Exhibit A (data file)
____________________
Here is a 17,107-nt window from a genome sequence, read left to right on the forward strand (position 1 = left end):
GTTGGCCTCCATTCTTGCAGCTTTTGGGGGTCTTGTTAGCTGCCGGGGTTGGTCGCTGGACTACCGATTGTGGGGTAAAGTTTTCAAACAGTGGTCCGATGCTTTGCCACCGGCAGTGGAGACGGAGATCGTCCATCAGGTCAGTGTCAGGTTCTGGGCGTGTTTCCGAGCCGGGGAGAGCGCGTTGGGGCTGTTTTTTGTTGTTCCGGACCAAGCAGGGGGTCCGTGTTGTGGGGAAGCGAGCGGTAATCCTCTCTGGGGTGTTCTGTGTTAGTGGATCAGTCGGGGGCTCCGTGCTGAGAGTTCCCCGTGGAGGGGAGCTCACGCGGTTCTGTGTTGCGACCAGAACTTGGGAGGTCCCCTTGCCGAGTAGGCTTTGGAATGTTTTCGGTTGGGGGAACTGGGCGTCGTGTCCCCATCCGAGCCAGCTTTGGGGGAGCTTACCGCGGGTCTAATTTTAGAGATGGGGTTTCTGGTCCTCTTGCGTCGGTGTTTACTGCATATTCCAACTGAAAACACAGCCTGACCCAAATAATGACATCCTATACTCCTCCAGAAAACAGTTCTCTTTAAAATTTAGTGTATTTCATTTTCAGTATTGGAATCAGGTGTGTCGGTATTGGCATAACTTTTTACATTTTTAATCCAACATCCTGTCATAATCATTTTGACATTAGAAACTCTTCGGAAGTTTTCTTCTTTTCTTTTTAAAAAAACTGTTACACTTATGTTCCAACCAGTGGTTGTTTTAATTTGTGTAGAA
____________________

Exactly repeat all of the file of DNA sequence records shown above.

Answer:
Here is a 17,107-nt window from a genome sequence, read left to right on the forward strand (position 1 = left end):
GTTGGCCTCCATTCTTGCAGCTTTTGGGGGTCTTGTTAGCTGCCGGGGTTGGTCGCTGGACTACCGATTGTGGGGTAAAGTTTTCAAACAGTGGTCCGATGCTTTGCCACCGGCAGTGGAGACGGAGATCGTCCATCAGGTCAGTGTCAGGTTCTGGGCGTGTTTCCGAGCCGGGGAGAGCGCGTTGGGGCTGTTTTTTGTTGTTCCGGACCAAGCAGGGGGTCCGTGTTGTGGGGAAGCGAGCGGTAATCCTCTCTGGGGTGTTCTGTGTTAGTGGATCAGTCGGGGGCTCCGTGCTGAGAGTTCCCCGTGGAGGGGAGCTCACGCGGTTCTGTGTTGCGACCAGAACTTGGGAGGTCCCCTTGCCGAGTAGGCTTTGGAATGTTTTCGGTTGGGGGAACTGGGCGTCGTGTCCCCATCCGAGCCAGCTTTGGGGGAGCTTACCGCGGGTCTAATTTTAGAGATGGGGTTTCTGGTCCTCTTGCGTCGGTGTTTACTGCATATTCCAACTGAAAACACAGCCTGACCCAAATAATGACATCCTATACTCCTCCAGAAAACAGTTCTCTTTAAAATTTAGTGTATTTCATTTTCAGTATTGGAATCAGGTGTGTCGGTATTGGCATAACTTTTTACATTTTTAATCCAACATCCTGTCATAATCATTTTGACATTAGAAACTCTTCGGAAGTTTTCTTCTTTTCTTTTTAAAAAAACTGTTACACTTATGTTCCAACCAGTGGTTGTTTTAATTTGTGTAGAA